Especially whether or not to drink straight, black coffee versus flavored coffees — either using flavored coffees or adding some of those flavored creamers.
The next question is, “To use sugar and cream or drink it black?” That’s another extremely individualized choice.
Or maybe the question is coffee or cola, or maybe even tea?
Actually there are several questions, or varying shades of the same question, involved in what might be the most important question of the day. At least, it usually is the first question of the day.
And, as an adult, there really is little question about it.
Usually the answer is coffee — and often it’s regular coffee — and often black.
“I don’t like flavored coffees,” this one lady said. “My dad always drank regular coffee, black. He had his own special coffee cup. He would always leave a little sip at the bottom, as if he hadn’t realized it. When he got up from the table, I would run up and drink it.”
She thinks that’s why she can only drink regular, black coffee to this day. And she’s not picky, either. Any kind, any brew is just fine with her, as long as it is regular black coffee — with just a little ice in it to cool it off. And it doesn’t matter what time of day she drinks it either.
“I can drink regular coffee and go right to bed,” she said.
This same coffee drinker also told me of an unusual fact about coffee. Or rather, about which has more caffeine — light roasted coffee or dark roasted coffee. The simple answer is that light roasted coffee has more caffeine. You’d think just the opposite from the name and because dark roasted coffee tastes stronger. But then there’s an added glitch if you are talking about caffeine per weight. It kinda gets confusing. I think you can be fairly sure that it’s the opposite of the way it sounds. A light roasted coffee has more caffeine than a dark roasted. Go figure!
At this point, I did some additional research on some facts about coffee and I was flabbergasted! All the different brands, its history, its origins, its uses, the proper way to store it, what countries produce it, how it is produced and its health benefits. Yep, there supposedly are health benefits!
There is even coffee art — and, what I mean by that is, how to create images on the top of a cup of coffee with chocolate or cream!
Coffee — or rather the caffeine in it — is classified as a stimulant. It can have both positive and negative effects.
An 8-ounce, brewed cup of coffee contains 108 milligrams of caffeine; drip contains 145 mgs. for the same size. Decaf still contains between 3 and 6 milligrams so it’s not completely caffeine-free. Dunkin’ Donuts coffee has 132 mgs. for a 10-ounce cup. A 16-ounce Starbucks Grande Cafe Latte has 150 mgs. of caffeine.
In comparison, a 12-ounce can of Diet Coke contains 45 mgs. and a 12-ounce can of Mountain Dew — purported to be chockfull of caffeine — has only 54 mgs.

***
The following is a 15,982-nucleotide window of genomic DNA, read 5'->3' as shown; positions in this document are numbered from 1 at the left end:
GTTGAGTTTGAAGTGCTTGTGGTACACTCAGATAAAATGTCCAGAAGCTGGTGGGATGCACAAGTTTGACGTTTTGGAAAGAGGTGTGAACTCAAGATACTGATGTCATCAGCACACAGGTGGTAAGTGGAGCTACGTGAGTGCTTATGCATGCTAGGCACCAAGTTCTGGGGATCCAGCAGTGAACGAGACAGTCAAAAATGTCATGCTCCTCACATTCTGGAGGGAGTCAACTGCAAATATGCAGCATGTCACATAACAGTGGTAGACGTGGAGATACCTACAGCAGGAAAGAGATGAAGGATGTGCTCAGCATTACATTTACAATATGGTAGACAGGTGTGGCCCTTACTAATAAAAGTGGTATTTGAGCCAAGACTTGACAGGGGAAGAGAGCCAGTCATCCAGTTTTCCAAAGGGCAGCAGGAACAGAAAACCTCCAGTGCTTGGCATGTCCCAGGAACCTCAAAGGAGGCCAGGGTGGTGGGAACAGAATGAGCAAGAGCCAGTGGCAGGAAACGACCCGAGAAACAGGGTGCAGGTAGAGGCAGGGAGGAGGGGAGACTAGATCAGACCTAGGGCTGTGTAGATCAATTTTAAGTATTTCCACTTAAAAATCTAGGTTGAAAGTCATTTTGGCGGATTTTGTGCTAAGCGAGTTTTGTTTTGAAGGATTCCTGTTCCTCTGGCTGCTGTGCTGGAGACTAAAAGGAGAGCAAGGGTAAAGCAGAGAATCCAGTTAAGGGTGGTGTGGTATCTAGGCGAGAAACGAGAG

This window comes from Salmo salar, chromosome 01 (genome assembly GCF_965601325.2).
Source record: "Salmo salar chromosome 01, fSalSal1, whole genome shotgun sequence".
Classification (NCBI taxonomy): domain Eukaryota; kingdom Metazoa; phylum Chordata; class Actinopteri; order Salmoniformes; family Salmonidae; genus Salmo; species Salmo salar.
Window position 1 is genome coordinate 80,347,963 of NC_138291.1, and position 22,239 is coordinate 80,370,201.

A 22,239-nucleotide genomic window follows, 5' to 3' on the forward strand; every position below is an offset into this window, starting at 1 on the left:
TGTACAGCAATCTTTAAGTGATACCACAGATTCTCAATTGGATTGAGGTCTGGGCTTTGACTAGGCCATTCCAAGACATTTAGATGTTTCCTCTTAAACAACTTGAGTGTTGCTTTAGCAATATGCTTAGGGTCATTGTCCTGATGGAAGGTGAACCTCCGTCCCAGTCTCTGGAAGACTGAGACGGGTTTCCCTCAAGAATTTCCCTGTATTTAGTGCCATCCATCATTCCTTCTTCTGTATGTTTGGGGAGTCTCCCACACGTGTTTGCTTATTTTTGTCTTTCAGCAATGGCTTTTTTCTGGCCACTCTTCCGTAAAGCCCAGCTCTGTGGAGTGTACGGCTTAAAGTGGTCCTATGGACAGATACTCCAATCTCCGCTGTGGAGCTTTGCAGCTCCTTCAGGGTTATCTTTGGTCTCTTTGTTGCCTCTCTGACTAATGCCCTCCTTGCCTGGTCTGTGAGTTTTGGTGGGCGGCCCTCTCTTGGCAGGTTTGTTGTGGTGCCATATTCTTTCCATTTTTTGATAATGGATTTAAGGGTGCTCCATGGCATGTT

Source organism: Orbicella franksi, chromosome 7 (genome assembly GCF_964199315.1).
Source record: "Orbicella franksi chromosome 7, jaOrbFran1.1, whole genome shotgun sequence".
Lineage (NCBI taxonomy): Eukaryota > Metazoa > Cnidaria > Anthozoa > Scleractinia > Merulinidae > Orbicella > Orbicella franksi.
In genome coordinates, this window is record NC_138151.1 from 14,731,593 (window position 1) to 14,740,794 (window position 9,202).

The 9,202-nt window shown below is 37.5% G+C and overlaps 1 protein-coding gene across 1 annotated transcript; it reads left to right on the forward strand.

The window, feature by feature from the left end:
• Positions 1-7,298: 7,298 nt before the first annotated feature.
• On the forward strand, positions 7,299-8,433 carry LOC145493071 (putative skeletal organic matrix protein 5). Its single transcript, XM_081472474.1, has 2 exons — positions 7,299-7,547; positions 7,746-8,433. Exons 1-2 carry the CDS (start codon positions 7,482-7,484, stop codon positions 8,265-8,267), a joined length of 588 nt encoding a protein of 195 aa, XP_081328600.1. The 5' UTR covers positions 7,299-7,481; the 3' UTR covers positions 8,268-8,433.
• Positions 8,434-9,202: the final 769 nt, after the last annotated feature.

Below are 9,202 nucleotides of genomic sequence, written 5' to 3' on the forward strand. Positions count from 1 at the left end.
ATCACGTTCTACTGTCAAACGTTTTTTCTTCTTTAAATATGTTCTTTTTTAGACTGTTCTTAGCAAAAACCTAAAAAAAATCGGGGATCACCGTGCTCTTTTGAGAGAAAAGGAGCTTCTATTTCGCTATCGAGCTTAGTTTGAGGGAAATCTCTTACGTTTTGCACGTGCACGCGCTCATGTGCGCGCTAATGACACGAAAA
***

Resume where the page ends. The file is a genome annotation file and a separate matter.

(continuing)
In my research, in small amounts, the ingestion of caffeine is said to benefit people in other ways, other than giving them a little wake-up spurt. It can benefit those who are at high-risk for liver disease. It also is said to increase muscle strength, increase mental faculty, reduce asthma symptoms, increase pain relief medication effects and increase metabolism by breaking down fat — freeing fatty acids and forcing them to be burned up. That’s why caffeine is the most active ingredient in many diet pills.
Also, in a small informal survey, people usually stick with their favorite source of caffeine — and they are quite particular in most cases. Switching from one caffeine source habit to another is possible, but not usual. For example, I started out with coffee in the morning, regular coffee with milk. Then, I switched to cola — first regular, then diet — and then, after living in the cooler climate of the Colorado mountains, I switched back to regular coffee with lots of half-and-half, and have now moved on to strictly flavored coffees, still with about half of that cup being half-and-half. I usually joke around saying that I like a little coffee with my half-and-half.
However, once a pattern or habit is set, it is difficult to change unless forced to change due to possible health concerns like nervousness, increased heart rate, upset stomach, irregular heartbeat, elevated blood pressure, heartburn, increased cholesterol and insomnia. There are many more symptoms of high caffeine usage.
Tea doesn’t seem to factor here in the states very much so there’s not much reason to discuss it.
About one-third of the people I talked to chose a diet cola of some type in the morning. Again, the reasons are varied. One lady said she drinks cola in the morning because “the cola syrup is in my blood.” Her grandma, this granddaughter reported, was notorious for drinking seven cases per week. Yep. I asked twice. The answer was “seven” each time. This was a week’s worth of the 10.5-ounce regular Coke bottles. But this granddaughter has switched over to diet cola.
But then there’s still the remaining the question of whether or not to drink an energy drink or hot chocolate instead?
But I think that’s another story.